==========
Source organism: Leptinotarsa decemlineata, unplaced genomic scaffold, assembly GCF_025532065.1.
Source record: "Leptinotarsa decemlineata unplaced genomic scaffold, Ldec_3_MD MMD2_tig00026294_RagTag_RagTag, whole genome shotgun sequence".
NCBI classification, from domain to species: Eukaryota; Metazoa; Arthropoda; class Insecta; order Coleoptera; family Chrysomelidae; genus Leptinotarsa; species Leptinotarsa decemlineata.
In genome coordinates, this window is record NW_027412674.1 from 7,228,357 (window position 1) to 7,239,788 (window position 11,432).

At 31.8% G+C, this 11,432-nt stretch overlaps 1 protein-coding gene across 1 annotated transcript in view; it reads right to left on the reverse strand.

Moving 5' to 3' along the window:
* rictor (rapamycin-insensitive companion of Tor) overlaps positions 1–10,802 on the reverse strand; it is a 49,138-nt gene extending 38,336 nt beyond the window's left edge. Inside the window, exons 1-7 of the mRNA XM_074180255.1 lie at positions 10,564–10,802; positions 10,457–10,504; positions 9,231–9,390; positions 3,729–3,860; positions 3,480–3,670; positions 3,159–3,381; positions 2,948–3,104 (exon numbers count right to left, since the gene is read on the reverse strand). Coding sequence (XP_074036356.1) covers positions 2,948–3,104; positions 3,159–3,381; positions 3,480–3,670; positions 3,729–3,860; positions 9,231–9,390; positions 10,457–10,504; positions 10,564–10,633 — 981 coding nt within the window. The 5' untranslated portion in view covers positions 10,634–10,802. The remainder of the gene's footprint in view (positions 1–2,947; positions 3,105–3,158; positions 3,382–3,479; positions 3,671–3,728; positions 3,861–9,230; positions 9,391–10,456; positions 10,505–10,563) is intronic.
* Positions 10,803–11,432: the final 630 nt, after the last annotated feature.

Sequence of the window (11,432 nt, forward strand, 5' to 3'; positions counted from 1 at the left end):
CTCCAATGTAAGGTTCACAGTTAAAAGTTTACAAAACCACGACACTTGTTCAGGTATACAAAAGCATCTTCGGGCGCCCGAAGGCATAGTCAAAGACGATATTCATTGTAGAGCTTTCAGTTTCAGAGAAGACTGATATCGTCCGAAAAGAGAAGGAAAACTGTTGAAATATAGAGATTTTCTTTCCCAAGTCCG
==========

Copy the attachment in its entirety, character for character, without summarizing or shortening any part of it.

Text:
Source organism: Leptinotarsa decemlineata, unplaced genomic scaffold, assembly GCF_025532065.1.
Source record: "Leptinotarsa decemlineata unplaced genomic scaffold, Ldec_3_MD MMD2_tig00026294_RagTag_RagTag, whole genome shotgun sequence".
NCBI classification, from domain to species: Eukaryota; Metazoa; Arthropoda; class Insecta; order Coleoptera; family Chrysomelidae; genus Leptinotarsa; species Leptinotarsa decemlineata.
In genome coordinates, this window is record NW_027412674.1 from 7,228,357 (window position 1) to 7,239,788 (window position 11,432).

At 31.8% G+C, this 11,432-nt stretch overlaps 1 protein-coding gene across 1 annotated transcript in view; it reads right to left on the reverse strand.

Moving 5' to 3' along the window:
* rictor (rapamycin-insensitive companion of Tor) overlaps positions 1–10,802 on the reverse strand; it is a 49,138-nt gene extending 38,336 nt beyond the window's left edge. Inside the window, exons 1-7 of the mRNA XM_074180255.1 lie at positions 10,564–10,802; positions 10,457–10,504; positions 9,231–9,390; positions 3,729–3,860; positions 3,480–3,670; positions 3,159–3,381; positions 2,948–3,104 (exon numbers count right to left, since the gene is read on the reverse strand). Coding sequence (XP_074036356.1) covers positions 2,948–3,104; positions 3,159–3,381; positions 3,480–3,670; positions 3,729–3,860; positions 9,231–9,390; positions 10,457–10,504; positions 10,564–10,633 — 981 coding nt within the window. The 5' untranslated portion in view covers positions 10,634–10,802. The remainder of the gene's footprint in view (positions 1–2,947; positions 3,105–3,158; positions 3,382–3,479; positions 3,671–3,728; positions 3,861–9,230; positions 9,391–10,456; positions 10,505–10,563) is intronic.
* Positions 10,803–11,432: the final 630 nt, after the last annotated feature.

Sequence of the window (11,432 nt, forward strand, 5' to 3'; positions counted from 1 at the left end):
CTCCAATGTAAGGTTCACAGTTAAAAGTTTACAAAACCACGACACTTGTTCAGGTATACAAAAGCATCTTCGGGCGCCCGAAGGCATAGTCAAAGACGATATTCATTGTAGAGCTTTCAGTTTCAGAGAAGACTGATATCGTCCGAAAAGAGAAGGAAAACTGTTGAAATATAGAGATTTTCTTTCCCAAGTCCG